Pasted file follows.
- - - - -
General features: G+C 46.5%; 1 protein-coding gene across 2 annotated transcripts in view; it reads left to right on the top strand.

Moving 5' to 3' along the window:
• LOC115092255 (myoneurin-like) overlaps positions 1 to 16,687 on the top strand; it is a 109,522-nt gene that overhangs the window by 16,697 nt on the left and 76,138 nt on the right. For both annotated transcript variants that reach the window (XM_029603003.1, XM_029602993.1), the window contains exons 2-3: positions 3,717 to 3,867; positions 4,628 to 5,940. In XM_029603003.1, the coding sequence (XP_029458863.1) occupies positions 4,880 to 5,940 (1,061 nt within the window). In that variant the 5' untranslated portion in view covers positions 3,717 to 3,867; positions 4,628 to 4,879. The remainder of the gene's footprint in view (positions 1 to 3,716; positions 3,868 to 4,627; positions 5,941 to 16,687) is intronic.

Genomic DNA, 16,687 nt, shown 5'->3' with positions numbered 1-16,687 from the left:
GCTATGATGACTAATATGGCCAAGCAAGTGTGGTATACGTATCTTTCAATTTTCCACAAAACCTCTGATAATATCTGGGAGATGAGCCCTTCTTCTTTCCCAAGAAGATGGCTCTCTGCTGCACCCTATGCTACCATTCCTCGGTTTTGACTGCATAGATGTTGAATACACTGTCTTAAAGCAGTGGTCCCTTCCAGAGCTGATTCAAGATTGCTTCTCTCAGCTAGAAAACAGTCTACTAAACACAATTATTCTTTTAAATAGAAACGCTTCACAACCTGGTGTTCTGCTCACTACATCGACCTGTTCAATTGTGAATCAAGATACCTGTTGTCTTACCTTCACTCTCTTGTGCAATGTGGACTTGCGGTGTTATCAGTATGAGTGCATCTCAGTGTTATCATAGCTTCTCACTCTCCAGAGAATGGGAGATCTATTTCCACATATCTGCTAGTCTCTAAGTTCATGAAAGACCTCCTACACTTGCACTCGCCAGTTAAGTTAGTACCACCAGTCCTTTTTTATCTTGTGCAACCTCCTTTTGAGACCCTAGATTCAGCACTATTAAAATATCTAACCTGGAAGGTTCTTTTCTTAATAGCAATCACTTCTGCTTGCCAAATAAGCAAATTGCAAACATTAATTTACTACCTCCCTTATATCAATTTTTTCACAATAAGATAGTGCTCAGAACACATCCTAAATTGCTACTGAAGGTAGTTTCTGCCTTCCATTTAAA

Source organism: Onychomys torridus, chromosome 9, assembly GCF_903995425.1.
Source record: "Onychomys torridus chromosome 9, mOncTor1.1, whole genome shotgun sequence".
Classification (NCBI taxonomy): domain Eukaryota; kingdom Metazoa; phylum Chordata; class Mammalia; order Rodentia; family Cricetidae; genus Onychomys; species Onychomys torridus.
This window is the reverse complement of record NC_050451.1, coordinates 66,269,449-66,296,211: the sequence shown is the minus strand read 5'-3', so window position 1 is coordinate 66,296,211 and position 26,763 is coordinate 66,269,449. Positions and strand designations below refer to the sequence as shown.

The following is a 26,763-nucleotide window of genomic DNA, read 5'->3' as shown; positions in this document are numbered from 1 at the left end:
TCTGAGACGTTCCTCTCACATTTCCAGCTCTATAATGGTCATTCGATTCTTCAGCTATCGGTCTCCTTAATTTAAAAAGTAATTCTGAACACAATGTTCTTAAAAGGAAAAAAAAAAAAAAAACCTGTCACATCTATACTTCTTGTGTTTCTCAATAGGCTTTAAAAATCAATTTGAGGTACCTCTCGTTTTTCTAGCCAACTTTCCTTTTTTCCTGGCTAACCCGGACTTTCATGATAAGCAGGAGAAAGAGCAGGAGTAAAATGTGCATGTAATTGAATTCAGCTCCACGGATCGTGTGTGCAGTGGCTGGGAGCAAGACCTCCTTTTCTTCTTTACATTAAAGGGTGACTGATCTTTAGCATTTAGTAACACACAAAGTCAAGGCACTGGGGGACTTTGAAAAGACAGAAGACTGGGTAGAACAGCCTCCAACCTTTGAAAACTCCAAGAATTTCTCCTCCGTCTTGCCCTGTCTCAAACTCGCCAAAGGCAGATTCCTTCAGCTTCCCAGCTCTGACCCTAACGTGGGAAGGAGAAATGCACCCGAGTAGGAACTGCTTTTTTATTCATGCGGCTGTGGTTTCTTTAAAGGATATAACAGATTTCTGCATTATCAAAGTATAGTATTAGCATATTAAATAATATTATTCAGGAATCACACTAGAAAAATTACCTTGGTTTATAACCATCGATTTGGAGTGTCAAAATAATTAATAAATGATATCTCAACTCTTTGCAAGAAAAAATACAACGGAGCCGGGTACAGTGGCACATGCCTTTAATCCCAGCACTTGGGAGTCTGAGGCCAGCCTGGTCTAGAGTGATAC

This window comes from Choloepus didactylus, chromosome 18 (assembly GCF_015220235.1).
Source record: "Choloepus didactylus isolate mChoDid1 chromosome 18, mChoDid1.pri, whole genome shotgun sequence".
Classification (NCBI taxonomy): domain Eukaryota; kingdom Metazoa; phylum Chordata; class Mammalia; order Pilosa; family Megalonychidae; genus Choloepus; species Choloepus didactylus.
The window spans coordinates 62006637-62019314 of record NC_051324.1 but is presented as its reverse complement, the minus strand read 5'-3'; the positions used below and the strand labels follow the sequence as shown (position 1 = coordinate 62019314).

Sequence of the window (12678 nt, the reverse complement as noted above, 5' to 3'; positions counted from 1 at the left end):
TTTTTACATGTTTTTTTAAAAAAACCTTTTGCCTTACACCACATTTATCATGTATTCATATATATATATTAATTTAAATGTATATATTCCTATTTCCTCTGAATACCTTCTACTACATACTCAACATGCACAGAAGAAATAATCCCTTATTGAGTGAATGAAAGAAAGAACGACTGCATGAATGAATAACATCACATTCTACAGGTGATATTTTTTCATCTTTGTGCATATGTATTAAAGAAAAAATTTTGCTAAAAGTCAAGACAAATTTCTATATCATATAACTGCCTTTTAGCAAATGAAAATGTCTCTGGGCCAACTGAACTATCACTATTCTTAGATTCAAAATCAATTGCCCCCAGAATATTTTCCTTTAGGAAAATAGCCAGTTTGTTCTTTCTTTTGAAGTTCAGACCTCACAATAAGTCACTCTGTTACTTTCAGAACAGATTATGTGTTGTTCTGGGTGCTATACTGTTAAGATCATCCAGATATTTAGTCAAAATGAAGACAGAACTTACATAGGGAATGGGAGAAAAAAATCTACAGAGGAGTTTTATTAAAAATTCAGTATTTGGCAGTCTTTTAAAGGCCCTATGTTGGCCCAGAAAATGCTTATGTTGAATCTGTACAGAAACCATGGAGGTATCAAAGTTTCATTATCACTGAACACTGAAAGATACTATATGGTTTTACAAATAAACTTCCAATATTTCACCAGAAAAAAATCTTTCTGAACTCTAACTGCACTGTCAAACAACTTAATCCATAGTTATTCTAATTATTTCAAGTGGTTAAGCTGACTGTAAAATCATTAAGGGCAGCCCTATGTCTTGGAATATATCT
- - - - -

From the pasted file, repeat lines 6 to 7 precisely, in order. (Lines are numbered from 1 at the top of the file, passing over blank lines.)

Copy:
Source organism: Onychomys torridus, chromosome 9, assembly GCF_903995425.1.
Source record: "Onychomys torridus chromosome 9, mOncTor1.1, whole genome shotgun sequence".